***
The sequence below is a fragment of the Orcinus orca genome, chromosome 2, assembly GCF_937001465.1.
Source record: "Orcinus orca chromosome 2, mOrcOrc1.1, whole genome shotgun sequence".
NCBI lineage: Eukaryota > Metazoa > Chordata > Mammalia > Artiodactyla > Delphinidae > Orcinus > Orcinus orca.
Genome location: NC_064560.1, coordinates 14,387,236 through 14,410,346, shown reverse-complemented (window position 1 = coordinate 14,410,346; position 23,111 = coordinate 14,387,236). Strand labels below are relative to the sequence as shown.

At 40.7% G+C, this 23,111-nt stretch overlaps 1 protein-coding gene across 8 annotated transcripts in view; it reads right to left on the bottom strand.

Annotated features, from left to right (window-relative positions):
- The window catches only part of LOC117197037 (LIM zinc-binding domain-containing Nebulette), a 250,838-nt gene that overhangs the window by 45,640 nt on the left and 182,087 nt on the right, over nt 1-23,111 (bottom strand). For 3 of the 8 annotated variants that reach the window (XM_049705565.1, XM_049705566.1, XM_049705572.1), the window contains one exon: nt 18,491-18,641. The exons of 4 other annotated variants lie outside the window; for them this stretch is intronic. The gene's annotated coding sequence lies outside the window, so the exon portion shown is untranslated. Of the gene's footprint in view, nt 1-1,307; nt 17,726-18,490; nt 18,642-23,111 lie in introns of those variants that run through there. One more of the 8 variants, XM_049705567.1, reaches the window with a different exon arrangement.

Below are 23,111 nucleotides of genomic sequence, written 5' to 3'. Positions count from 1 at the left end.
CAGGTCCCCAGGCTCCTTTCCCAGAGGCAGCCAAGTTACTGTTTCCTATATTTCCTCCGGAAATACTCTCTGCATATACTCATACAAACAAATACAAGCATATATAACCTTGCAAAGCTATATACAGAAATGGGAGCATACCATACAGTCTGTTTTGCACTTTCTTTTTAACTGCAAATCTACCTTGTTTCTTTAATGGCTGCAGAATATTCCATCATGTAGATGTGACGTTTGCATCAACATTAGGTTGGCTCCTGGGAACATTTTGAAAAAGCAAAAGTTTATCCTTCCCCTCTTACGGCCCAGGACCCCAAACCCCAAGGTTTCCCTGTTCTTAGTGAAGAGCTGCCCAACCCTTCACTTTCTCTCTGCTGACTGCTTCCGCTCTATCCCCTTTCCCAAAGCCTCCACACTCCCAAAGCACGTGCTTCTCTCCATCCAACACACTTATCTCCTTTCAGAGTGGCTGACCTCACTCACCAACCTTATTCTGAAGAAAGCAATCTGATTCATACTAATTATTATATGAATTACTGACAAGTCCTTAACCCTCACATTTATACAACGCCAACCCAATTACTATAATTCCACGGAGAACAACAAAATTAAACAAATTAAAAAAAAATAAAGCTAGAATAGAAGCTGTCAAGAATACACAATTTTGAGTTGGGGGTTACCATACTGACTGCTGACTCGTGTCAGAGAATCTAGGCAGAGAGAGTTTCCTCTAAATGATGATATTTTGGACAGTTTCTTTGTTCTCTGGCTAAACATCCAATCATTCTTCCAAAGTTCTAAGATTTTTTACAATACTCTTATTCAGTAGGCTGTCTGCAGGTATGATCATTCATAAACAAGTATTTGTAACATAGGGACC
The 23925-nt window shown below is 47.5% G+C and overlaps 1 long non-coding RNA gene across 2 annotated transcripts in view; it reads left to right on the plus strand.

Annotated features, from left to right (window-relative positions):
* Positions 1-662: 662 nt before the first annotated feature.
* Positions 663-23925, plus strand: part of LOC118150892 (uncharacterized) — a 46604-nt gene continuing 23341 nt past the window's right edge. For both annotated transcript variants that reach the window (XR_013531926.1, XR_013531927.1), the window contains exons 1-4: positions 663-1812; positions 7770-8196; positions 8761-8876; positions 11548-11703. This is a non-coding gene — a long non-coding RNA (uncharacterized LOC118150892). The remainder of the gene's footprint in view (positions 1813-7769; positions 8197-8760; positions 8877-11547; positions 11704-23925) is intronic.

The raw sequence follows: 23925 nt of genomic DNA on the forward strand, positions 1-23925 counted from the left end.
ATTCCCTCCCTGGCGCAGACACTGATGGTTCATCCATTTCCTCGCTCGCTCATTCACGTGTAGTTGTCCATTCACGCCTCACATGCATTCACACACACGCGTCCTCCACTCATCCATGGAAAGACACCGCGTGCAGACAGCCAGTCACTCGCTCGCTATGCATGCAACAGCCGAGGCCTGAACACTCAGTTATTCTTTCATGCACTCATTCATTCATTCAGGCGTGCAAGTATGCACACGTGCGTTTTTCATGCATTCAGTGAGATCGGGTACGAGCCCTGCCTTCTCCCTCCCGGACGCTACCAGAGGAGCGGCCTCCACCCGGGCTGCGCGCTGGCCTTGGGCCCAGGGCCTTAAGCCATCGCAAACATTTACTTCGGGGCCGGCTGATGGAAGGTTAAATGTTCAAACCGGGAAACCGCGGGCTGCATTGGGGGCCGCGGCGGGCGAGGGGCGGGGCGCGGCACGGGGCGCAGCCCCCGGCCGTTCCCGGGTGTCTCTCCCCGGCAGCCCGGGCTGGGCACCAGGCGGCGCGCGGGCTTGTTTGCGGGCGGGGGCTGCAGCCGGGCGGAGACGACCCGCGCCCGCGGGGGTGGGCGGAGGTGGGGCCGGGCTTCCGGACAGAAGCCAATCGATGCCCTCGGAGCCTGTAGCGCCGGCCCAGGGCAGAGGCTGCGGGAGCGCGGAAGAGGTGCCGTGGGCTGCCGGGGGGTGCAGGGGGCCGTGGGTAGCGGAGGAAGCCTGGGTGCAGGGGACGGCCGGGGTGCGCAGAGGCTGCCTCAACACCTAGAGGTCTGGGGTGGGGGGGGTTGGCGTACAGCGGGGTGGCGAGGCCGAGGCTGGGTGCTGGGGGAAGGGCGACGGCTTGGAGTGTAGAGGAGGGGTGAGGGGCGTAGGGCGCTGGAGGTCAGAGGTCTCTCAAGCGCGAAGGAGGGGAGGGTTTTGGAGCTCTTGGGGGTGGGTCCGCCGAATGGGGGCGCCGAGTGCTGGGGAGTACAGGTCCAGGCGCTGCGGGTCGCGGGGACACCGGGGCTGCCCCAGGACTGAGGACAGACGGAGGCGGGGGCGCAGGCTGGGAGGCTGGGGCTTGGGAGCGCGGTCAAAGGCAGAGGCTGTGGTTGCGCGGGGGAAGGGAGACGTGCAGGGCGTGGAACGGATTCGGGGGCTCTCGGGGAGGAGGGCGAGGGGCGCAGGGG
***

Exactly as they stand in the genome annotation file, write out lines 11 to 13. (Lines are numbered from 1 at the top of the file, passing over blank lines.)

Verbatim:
Annotated features, from left to right (window-relative positions):
* Positions 1-662: 662 nt before the first annotated feature.
* Positions 663-23925, plus strand: part of LOC118150892 (uncharacterized) — a 46604-nt gene continuing 23341 nt past the window's right edge. For both annotated transcript variants that reach the window (XR_013531926.1, XR_013531927.1), the window contains exons 1-4: positions 663-1812; positions 7770-8196; positions 8761-8876; positions 11548-11703. This is a non-coding gene — a long non-coding RNA (uncharacterized LOC118150892). The remainder of the gene's footprint in view (positions 1813-7769; positions 8197-8760; positions 8877-11547; positions 11704-23925) is intronic.